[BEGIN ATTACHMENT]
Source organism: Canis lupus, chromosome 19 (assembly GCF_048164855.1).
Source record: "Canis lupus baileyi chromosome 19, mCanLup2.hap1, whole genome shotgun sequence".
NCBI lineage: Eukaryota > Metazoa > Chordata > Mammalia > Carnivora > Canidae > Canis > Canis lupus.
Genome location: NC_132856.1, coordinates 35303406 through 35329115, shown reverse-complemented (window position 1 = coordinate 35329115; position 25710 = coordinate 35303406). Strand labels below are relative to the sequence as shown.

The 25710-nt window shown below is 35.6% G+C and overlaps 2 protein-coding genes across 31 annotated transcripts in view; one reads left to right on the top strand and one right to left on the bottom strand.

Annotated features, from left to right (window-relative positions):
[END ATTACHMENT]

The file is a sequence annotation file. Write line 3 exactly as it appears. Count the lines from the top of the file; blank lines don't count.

NCBI lineage: Eukaryota > Metazoa > Chordata > Mammalia > Carnivora > Canidae > Canis > Canis lupus.